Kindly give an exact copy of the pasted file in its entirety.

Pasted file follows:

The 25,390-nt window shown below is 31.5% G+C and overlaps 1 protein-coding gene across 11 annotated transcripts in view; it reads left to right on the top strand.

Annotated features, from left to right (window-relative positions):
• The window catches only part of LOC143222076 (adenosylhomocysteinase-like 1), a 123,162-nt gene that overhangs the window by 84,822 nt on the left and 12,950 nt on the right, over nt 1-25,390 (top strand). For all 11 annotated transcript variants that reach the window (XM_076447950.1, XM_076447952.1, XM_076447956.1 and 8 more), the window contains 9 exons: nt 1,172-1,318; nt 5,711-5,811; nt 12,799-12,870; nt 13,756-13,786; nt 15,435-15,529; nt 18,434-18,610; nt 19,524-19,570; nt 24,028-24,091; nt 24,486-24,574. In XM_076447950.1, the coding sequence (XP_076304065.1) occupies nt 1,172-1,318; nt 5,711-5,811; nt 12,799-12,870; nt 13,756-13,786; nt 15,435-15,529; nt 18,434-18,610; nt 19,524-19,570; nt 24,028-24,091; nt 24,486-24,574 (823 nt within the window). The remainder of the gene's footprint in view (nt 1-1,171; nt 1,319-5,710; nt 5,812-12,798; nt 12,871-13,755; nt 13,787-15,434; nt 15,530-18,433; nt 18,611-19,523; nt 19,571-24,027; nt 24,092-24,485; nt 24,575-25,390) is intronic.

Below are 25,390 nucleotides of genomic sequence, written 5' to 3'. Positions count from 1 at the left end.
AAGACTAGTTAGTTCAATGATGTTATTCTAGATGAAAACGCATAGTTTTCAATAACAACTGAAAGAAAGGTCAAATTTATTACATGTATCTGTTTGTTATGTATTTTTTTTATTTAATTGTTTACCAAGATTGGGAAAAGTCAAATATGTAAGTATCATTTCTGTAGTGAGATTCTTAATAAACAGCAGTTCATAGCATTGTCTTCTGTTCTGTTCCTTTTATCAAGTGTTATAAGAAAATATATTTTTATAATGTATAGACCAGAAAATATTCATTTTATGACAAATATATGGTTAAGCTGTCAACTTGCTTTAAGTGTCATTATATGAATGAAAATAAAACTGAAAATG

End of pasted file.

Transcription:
The 25,390-nt window shown below is 31.5% G+C and overlaps 1 protein-coding gene across 11 annotated transcripts in view; it reads left to right on the top strand.

Annotated features, from left to right (window-relative positions):
• The window catches only part of LOC143222076 (adenosylhomocysteinase-like 1), a 123,162-nt gene that overhangs the window by 84,822 nt on the left and 12,950 nt on the right, over nt 1-25,390 (top strand). For all 11 annotated transcript variants that reach the window (XM_076447950.1, XM_076447952.1, XM_076447956.1 and 8 more), the window contains 9 exons: nt 1,172-1,318; nt 5,711-5,811; nt 12,799-12,870; nt 13,756-13,786; nt 15,435-15,529; nt 18,434-18,610; nt 19,524-19,570; nt 24,028-24,091; nt 24,486-24,574. In XM_076447950.1, the coding sequence (XP_076304065.1) occupies nt 1,172-1,318; nt 5,711-5,811; nt 12,799-12,870; nt 13,756-13,786; nt 15,435-15,529; nt 18,434-18,610; nt 19,524-19,570; nt 24,028-24,091; nt 24,486-24,574 (823 nt within the window). The remainder of the gene's footprint in view (nt 1-1,171; nt 1,319-5,710; nt 5,812-12,798; nt 12,871-13,755; nt 13,787-15,434; nt 15,530-18,433; nt 18,611-19,523; nt 19,571-24,027; nt 24,092-24,485; nt 24,575-25,390) is intronic.

Below are 25,390 nucleotides of genomic sequence, written 5' to 3'. Positions count from 1 at the left end.
AAGACTAGTTAGTTCAATGATGTTATTCTAGATGAAAACGCATAGTTTTCAATAACAACTGAAAGAAAGGTCAAATTTATTACATGTATCTGTTTGTTATGTATTTTTTTTATTTAATTGTTTACCAAGATTGGGAAAAGTCAAATATGTAAGTATCATTTCTGTAGTGAGATTCTTAATAAACAGCAGTTCATAGCATTGTCTTCTGTTCTGTTCCTTTTATCAAGTGTTATAAGAAAATATATTTTTATAATGTATAGACCAGAAAATATTCATTTTATGACAAATATATGGTTAAGCTGTCAACTTGCTTTAAGTGTCATTATATGAATGAAAATAAAACTGAAAATG